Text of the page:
Aspects of disordered eating and personality traits, such as neuroticism, are correlated and individually heritable. We examined the phenotypic correlation between binge eating episodes and indices of personality (neuroticism, extraversion, openness to experience, agreeableness, conscientiousness, and control/impulsivity). For correlations ≥|0.20|, we estimated the extent to which genetic and environmental factors contributed to this correlation. Participants included 3,446 European American same-sex female twins from the Missouri Adolescent Female Twin Study (median age = 22 years). Binge eating episode was assessed via interview questions. Personality traits were assessed by self-report questionnaires. There was a significant moderate phenotypic correlation between binge eating episode and neuroticism (r = 0.33) as well as conscientiousness (r = -0.21), while other correlations were significant but smaller (r ranging from -0.14 to 0.14). Individual differences in binge eating episodes, neuroticism, and conscientiousness were attributed to additive genetic influences (38% [95% CI: 21–53%], 45% [95% CI: 38–52%], and 44% [95% CI: 0.33–0.55%] respectively), with the remaining variance attributed to individual-specific environmental influences. Covariance was attributable to genetic (neuroticism r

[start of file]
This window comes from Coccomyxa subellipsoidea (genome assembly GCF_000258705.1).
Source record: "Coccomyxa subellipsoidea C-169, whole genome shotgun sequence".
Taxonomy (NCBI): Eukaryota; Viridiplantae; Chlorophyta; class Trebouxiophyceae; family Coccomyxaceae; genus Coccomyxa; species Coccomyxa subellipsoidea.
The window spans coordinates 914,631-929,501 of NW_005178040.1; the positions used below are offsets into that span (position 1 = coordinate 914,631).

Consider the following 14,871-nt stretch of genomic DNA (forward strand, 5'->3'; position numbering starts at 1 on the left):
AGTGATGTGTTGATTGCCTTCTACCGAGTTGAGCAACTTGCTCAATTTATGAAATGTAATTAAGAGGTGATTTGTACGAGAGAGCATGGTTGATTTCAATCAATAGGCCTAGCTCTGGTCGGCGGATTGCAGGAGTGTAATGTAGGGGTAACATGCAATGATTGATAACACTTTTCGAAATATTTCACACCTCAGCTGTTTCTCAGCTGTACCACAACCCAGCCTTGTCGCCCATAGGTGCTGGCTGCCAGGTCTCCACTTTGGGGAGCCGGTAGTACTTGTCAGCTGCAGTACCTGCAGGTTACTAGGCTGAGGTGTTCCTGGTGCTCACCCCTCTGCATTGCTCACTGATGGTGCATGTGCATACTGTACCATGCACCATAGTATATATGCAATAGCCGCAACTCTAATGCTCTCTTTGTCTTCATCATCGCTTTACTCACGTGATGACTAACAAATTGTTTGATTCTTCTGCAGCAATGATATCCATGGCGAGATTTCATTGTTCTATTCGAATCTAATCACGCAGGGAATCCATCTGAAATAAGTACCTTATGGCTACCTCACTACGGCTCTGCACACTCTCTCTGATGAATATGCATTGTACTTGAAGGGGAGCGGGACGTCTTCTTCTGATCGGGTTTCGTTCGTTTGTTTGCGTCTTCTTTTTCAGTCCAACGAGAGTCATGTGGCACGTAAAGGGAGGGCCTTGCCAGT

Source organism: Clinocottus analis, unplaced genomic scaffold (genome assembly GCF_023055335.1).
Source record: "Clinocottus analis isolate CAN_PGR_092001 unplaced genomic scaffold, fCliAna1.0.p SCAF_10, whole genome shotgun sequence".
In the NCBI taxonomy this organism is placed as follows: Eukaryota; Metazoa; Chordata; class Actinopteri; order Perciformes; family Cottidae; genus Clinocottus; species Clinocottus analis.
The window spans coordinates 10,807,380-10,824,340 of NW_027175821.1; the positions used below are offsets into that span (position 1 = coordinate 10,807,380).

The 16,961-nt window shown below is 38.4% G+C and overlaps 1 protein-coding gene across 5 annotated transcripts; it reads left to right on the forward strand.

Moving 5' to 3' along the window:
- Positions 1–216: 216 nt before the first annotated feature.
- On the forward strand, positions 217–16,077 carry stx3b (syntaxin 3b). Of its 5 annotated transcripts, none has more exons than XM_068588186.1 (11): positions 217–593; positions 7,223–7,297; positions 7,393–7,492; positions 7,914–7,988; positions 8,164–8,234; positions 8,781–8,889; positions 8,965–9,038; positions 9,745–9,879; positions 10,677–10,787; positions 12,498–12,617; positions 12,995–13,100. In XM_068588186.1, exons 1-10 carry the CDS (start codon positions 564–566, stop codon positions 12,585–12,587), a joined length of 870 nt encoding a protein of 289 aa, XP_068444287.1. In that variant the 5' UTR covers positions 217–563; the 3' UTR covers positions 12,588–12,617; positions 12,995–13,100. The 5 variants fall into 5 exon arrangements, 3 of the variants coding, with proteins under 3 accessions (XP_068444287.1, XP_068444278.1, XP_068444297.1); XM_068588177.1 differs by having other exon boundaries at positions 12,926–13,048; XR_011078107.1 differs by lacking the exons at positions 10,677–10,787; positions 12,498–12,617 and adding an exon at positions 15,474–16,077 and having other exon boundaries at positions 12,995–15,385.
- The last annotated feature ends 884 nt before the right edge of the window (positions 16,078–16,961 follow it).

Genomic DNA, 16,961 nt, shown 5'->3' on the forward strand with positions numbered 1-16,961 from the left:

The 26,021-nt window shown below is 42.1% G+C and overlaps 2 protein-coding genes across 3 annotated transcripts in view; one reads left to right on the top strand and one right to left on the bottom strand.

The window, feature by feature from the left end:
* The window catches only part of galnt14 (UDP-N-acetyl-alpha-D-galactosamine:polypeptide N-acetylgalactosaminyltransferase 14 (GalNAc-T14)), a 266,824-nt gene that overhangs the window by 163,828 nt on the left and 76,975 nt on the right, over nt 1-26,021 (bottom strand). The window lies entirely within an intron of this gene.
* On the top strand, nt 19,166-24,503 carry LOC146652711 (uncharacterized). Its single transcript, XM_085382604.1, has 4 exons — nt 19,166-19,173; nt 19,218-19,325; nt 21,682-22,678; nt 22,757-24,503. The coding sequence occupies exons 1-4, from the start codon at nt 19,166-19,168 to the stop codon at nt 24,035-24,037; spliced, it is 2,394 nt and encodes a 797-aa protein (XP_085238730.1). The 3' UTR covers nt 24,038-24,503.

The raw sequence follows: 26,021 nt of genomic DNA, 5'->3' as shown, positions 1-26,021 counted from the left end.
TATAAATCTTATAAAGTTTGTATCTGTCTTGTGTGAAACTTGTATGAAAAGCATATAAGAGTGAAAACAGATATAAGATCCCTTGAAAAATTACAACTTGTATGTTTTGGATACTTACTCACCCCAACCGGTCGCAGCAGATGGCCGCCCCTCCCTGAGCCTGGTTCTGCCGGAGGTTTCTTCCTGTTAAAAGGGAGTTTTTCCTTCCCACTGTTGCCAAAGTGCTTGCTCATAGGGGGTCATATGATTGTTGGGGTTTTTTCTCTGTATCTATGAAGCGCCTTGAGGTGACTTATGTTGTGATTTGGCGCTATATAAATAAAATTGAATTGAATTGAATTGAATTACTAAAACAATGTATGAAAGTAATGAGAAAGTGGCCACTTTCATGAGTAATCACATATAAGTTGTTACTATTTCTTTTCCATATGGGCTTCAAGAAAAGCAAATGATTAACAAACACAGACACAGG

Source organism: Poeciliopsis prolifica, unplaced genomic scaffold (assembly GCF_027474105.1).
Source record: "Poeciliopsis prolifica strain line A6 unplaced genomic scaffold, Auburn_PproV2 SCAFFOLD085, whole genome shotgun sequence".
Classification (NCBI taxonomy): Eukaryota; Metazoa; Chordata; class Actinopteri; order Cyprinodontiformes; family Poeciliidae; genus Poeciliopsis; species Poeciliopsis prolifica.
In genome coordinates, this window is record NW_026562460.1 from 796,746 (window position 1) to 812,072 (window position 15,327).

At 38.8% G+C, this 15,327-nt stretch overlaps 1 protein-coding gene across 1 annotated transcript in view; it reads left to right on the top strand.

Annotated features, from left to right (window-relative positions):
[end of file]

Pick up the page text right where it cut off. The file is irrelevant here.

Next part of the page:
g = 0.37; conscientiousness r
g = -0.22) and individual-specific environmental (neuroticism r
e = 0.28; conscientiousness r
e = -0.19) influences. Personality traits may be an early indicator of genetic vulnerability to a variety of pathological behaviors, including binge eating episode. Furthermore, prior research documenting phenotypic correlations between eating disorder diagnoses and personality may have stemmed from etiological overlap between these personality traits and aspects of disordered eating, such as binge eating episode.